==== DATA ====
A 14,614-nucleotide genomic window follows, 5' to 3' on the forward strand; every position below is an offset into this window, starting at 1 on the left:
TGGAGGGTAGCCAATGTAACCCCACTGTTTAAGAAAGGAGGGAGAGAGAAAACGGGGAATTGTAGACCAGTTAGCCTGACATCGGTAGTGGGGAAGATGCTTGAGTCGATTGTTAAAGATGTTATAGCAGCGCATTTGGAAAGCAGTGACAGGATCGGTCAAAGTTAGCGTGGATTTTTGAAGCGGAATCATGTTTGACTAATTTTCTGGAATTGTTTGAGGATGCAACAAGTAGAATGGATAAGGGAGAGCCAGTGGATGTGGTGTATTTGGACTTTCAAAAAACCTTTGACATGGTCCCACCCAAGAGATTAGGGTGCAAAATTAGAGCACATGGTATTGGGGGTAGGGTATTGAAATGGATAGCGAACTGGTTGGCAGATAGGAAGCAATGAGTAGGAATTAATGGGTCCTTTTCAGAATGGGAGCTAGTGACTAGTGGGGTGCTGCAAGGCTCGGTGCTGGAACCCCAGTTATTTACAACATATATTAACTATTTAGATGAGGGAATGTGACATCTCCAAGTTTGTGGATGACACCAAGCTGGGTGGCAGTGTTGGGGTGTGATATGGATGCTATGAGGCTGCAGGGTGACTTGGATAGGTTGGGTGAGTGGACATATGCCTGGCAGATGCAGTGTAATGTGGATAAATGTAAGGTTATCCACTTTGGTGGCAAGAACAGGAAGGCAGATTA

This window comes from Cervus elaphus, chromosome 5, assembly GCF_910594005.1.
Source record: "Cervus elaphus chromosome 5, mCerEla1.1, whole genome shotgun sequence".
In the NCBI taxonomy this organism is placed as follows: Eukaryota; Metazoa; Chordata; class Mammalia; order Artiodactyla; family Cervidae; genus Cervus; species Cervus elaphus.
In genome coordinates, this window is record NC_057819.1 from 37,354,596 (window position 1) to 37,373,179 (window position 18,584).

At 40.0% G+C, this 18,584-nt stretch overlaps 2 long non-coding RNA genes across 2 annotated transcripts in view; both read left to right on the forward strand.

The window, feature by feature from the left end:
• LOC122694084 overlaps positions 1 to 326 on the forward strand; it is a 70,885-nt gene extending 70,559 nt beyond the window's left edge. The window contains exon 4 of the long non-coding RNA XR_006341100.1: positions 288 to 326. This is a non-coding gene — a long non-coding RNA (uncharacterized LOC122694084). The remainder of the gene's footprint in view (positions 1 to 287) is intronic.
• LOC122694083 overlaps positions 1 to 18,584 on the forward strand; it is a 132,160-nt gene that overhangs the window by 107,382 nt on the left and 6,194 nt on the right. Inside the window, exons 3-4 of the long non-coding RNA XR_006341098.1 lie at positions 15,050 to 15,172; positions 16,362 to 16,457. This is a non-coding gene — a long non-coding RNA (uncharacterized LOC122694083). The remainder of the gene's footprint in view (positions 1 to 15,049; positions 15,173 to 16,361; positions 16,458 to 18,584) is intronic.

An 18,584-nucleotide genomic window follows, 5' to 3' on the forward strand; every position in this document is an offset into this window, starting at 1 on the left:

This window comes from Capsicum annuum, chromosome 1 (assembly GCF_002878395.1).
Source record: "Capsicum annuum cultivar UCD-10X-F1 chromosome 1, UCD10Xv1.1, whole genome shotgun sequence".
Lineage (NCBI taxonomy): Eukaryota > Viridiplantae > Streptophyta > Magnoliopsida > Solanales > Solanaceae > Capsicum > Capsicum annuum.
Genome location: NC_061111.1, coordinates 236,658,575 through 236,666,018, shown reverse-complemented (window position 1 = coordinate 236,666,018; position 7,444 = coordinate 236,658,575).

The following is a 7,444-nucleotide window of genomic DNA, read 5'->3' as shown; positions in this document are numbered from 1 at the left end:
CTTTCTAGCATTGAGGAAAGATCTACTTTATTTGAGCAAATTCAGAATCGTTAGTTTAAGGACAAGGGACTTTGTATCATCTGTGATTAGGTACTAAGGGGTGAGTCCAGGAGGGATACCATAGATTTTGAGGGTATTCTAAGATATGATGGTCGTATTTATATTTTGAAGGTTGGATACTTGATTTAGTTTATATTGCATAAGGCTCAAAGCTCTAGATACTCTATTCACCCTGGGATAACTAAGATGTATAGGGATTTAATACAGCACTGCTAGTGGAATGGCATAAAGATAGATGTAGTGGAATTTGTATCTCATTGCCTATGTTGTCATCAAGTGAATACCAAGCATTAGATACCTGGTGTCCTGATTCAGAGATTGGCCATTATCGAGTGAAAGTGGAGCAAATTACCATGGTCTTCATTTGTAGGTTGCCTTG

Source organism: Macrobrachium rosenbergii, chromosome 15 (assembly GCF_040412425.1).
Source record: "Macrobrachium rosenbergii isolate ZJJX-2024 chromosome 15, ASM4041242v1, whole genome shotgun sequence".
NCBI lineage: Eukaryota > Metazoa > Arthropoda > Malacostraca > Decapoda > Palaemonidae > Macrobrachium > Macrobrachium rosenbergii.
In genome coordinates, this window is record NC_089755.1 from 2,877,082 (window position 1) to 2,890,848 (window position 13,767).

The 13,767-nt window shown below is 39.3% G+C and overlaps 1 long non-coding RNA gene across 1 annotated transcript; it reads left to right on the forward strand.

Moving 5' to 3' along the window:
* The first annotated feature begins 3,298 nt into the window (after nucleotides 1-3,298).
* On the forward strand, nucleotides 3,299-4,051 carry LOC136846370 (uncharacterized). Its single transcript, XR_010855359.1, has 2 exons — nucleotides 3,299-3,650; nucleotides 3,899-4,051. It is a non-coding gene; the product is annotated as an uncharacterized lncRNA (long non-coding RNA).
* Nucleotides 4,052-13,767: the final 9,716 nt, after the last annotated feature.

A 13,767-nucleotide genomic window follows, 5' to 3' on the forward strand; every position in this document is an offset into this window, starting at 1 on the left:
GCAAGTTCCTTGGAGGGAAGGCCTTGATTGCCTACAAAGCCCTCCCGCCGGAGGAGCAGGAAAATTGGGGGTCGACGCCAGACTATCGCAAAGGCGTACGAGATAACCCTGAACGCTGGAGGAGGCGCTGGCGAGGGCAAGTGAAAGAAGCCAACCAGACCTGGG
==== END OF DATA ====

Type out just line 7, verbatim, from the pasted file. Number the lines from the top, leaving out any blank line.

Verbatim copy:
At 40.0% G+C, this 18,584-nt stretch overlaps 2 long non-coding RNA genes across 2 annotated transcripts in view; both read left to right on the forward strand.